Media Release
January 23, 2020
For Immediate Release



Hereditary Chiefs Continue to Protect Territory in Defiance of Court Decision

by Tim Larsen, Powell River

Members of the North Island-Powell River (NIPR) Greens are united with all Green Party of Canada (GPC) and BC Green members in support of the Wet’suwet’en hereditary chiefs in the assertion of their hereditary rights. The chiefs oppose the building of the Coastal GasLink (CGL) pipeline, designed to move fracked gas to Kitimat in northern BC, through Wet’suwet’en territory.

Paul Manly, the Green MP for Nanaimo-Ladysmith who visited the camp last weekend, says this dispute is a fight for Indigenous rights and climate justice. “We know that this pipeline and the LNG project in Kitimat that it serves are a climate disaster in the making,” he said. “The hereditary chiefs not only need to be consulted, they need to be heard. I stand with these chiefs who have peacefully protested to protect their land and call on the provincial and federal governments to respect the stand they have taken.” 

Paul Manly on his visit in support of Wet’suwet’en land protectors 

Although he was in the area and visited the LNG site in Kitimat, Premier Horgan did not meet as requested by the Wet’suwet’en. Horgan is quoted in this CBC article that, “I’m not going to drop everything I’m doing to come running when someone is saying they need to speak with me…I’m not being disrespectful, I’m just saying be realistic here.” “If you’re going to have decent communication with anybody, it’s best to be looking eye to eye,” said hereditary chief Na’Moks.  

However, MLA (and BC Green Party interim leader) Adam Olsen also visited the site in support. The Greens support the United Nations Declaration of the Rights of Indigenous Peoples (UNDRIP.) Although the Government of British Columbia has enshrined UNDRIP in its much-touted Declaration of the Rights of Indigenous Peoples Act (DRIPA), the Premier has said that the “rule of law” must prevail.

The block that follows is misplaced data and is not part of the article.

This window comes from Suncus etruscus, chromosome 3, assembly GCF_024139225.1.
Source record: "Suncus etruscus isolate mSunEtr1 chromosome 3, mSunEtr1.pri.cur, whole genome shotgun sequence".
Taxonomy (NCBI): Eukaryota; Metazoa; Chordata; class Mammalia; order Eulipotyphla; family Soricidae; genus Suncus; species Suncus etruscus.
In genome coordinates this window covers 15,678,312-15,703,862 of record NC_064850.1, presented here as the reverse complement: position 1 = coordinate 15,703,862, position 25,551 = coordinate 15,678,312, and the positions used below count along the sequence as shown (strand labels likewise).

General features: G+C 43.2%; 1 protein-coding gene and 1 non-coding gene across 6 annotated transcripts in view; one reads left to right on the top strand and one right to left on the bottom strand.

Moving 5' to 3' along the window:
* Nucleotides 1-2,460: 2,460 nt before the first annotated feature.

Adam Olsen with hereditary chief Na’Moks

Horgan is referring to the law that was imposed by the colonial settler regime on bands and elected councils. As Olsen pointed out, “It’s pretty clear that the Canadian court system has recognized Indigenous law as part of the broader legal context in this country and in this province. We’re sitting in territory where the court decisions reference and explain the very, very sophisticated order that this territory has been governed by since time immemorial.”

Coastal GasLink has negotiated agreements with some of the bands’ elected councils along the pipeline route. These agreements are the basis of the company’s claim that they have met the criteria of for meaningful talks with First Nations. In light of UNDRIP, this claim rings hollow.

The Wet’suwet’en also asked for a meeting with Prime Minister Trudeau. However, no Trudeau  government members have been to the camps. And the only governmental response - provincial or federal - to date has been to send in the RCMP in full combat gear one year ago, almost to the day. These militarized police violently breached the Wet’suwet’en territory at the Gidimt’en checkpoint, claiming they were dealing with “persons with radicalized ideology,” and issued orders to “use as much violence toward the [checkpoint] as you want.” So much for reconciliation.


Mark de Bruijn
(250) 334-2724

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